The Black SeaEdit

The results of hypoxia are not irreversible, as shown by the changes in the hypoxic zone of the Black Sea. The size of the dead zone increased dramatically following the Green Revolution, when nitrous and phosphorous fertilizer use was at its peak. But the fall of the Soviet Union in 1991 brought significant financial difficulties to the area, and using expensive fertilizers was no longer feasible. Fertilizer usage dropped off abruptly, and so did the size of the hypoxic zone. The Black Sea hypoxic zone had practically vanished by 2002, and fishing became a possible industry in that area once more.[25]

United States Regulatory AgenciesEdit

The contribution of point and nonpoint pollution from a wide area of land contributes to the development of hypoxic zones. Providing regulation over a wide area has proven to be difficult. Each region contributing to eutrophication does so on an individual basis based on many economical, agricultural, urban, and atmospheric factors. Broad scope regulation for specific practices contributing to a hypoxic zone are ineffective. To this purpose, agencies and boards like the Science Advisory Board (SAB) in the United States or the Helsinki Commission Baltic Sea Action Plan (BSAP) in the Baltics have been created at assess and advise political entities to aid in the eutrophication problem[26].

Environmental Protection AgencyEdit

The EPA which began operations in 1970 has aimed to improve public health by writing and enforcing regulations passed by Congress. The EPA's mission is in direct alignment with the management and regulation of point and nonpoint pollution produced in the United States. Therefore, the EPA was and is used to administer the Clean Water Act (CWA) to reduce water pollution[27]. The act itself is a revision of the Federal Water Pollution Control Act of 1948 mostly aimed at reallocating resources to achieve the same goal[28]. Under the CWA the government requires each state to cooperate with the EPA in the development of plans to prevent, reduce or eliminate pollution from navigable waters. Each state is also to develop and monitor its own pollution contributions and effects of pollution on the economic well being of their respective areas[29].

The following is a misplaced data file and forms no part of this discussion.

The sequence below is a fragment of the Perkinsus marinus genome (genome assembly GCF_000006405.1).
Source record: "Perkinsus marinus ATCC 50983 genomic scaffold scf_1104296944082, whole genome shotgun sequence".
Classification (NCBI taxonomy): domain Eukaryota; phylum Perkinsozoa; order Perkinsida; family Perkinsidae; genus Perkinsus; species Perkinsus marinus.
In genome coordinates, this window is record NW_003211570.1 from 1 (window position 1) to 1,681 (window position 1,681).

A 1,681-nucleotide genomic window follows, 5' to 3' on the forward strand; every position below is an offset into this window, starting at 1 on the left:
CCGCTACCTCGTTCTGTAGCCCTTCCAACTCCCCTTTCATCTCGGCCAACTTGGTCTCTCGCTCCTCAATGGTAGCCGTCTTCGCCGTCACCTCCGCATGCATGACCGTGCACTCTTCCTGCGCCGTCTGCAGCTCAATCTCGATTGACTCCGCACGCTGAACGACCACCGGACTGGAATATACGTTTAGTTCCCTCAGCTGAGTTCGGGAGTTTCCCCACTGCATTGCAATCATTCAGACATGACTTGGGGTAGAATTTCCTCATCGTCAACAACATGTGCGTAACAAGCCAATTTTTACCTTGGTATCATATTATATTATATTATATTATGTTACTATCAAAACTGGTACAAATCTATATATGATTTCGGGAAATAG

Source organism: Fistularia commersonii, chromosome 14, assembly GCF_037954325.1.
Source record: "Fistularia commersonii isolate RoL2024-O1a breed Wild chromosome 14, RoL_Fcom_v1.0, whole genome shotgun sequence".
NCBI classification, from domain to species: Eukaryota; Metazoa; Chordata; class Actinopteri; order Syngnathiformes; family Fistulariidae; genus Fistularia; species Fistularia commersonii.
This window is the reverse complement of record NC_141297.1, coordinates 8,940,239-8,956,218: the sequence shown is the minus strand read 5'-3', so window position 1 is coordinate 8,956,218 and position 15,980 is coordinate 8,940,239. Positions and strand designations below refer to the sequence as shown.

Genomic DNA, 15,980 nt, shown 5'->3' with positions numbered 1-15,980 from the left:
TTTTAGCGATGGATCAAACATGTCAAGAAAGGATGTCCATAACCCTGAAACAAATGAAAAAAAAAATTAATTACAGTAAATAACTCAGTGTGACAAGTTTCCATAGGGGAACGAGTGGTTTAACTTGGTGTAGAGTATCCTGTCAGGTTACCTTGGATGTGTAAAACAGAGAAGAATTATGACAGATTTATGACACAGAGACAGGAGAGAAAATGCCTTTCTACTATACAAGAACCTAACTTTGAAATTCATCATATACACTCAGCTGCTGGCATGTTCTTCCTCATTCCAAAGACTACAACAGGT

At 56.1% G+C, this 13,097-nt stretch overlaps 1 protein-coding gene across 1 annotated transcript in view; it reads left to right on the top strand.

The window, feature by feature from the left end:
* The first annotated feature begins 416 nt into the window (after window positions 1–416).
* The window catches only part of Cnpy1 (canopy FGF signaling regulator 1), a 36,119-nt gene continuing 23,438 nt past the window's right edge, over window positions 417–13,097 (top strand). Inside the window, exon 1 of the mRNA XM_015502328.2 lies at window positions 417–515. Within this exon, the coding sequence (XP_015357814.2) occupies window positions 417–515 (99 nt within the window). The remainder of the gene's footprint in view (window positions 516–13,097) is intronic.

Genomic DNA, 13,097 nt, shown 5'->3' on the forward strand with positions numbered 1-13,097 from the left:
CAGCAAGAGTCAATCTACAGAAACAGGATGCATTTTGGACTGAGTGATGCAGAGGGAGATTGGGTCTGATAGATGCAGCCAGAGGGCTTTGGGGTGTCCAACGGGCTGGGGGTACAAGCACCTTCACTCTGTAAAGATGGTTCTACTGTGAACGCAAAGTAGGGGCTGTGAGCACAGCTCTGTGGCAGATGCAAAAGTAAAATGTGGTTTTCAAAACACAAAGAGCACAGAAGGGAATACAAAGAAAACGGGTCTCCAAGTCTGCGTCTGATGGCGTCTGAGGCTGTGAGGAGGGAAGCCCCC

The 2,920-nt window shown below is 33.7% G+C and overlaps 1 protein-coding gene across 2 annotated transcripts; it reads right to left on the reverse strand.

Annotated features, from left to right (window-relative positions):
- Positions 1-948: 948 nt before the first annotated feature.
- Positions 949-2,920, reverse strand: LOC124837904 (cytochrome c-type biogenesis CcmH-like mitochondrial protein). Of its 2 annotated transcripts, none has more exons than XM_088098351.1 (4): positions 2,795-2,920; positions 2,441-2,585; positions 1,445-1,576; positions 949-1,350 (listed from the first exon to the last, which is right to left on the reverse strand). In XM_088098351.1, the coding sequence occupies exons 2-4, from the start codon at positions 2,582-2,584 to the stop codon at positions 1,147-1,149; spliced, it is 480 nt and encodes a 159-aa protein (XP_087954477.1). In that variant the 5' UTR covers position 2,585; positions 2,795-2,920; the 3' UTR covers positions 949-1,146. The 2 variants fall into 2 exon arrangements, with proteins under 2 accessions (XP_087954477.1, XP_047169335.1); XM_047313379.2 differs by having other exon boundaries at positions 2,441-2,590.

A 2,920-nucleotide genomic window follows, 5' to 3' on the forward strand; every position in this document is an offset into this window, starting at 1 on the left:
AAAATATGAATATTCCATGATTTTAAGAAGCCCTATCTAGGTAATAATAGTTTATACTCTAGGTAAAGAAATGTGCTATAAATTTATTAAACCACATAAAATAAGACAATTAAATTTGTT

National Oceanic and Atmospheric AdministrationEdit

The National Oceanic and Atmospheric Administration (NOAA) is an organized agency dedicated to using science to enrich American lives through awareness of atmospheric conditions around them.[30]. They have been charged like the EPA to administer and enforce certain acts approved by congress. NOAA is the primary administer of the Coastal Zone Management Act (CZMA) of 1972. This act’s purpose is to preserve and protect coastal waters, estuarine lands, and the Great lakes. The scope of the CZMA includes appropriations and lays out a management structure for state and local entities to interact with NOAA to monitor, abate, and eliminate point and non-point pollution. This act would also help match state funding to purchase threatened coastal and estuarine lands. These lands indirectly aid in filtering eutropic waters before reaching coastal waters. [31]

Farming and Landscaping IndustriesEdit

In late 2014, Massachusetts officials tried restricting the sale and use of phosphorous fertilizers and was met with pushback from the farming and landscaping industries. Lee Corte-Real, director of the Division of Crops and Pest Services in the state Department of Agriculture, remarked “We’re trying to balance protecting the environment while allowing the agricultural industry to continue to grow food. It’s a challenge.”[32]